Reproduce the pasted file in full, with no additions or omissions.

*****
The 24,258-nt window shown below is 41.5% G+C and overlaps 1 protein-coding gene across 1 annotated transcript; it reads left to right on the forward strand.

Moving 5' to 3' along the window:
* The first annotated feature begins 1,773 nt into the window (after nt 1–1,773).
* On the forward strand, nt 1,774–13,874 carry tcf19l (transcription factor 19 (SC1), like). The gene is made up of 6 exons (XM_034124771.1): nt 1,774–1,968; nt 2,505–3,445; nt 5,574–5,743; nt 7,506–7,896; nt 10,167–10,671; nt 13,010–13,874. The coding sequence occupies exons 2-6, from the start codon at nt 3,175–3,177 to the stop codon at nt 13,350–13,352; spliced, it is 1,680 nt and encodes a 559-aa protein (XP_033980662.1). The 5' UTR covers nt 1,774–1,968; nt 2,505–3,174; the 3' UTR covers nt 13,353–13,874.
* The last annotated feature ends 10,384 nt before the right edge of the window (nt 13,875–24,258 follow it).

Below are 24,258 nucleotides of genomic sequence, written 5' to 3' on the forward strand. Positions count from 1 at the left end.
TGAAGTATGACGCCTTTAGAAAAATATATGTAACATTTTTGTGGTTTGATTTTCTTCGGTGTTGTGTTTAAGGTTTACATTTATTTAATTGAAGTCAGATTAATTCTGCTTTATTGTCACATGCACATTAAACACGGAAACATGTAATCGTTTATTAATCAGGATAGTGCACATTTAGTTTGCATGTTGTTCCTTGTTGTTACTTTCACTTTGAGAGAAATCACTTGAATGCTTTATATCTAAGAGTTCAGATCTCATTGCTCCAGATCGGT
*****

The 24,258-nt window shown below is 41.5% G+C and overlaps 1 protein-coding gene across 1 annotated transcript; it reads left to right on the forward strand.

Moving 5' to 3' along the window:
* The first annotated feature begins 1,773 nt into the window (after nt 1–1,773).
* On the forward strand, nt 1,774–13,874 carry tcf19l (transcription factor 19 (SC1), like). The gene is made up of 6 exons (XM_034124771.1): nt 1,774–1,968; nt 2,505–3,445; nt 5,574–5,743; nt 7,506–7,896; nt 10,167–10,671; nt 13,010–13,874. The coding sequence occupies exons 2-6, from the start codon at nt 3,175–3,177 to the stop codon at nt 13,350–13,352; spliced, it is 1,680 nt and encodes a 559-aa protein (XP_033980662.1). The 5' UTR covers nt 1,774–1,968; nt 2,505–3,174; the 3' UTR covers nt 13,353–13,874.
* The last annotated feature ends 10,384 nt before the right edge of the window (nt 13,875–24,258 follow it).

Below are 24,258 nucleotides of genomic sequence, written 5' to 3' on the forward strand. Positions count from 1 at the left end.
TGAAGTATGACGCCTTTAGAAAAATATATGTAACATTTTTGTGGTTTGATTTTCTTCGGTGTTGTGTTTAAGGTTTACATTTATTTAATTGAAGTCAGATTAATTCTGCTTTATTGTCACATGCACATTAAACACGGAAACATGTAATCGTTTATTAATCAGGATAGTGCACATTTAGTTTGCATGTTGTTCCTTGTTGTTACTTTCACTTTGAGAGAAATCACTTGAATGCTTTATATCTAAGAGTTCAGATCTCATTGCTCCAGATCGGT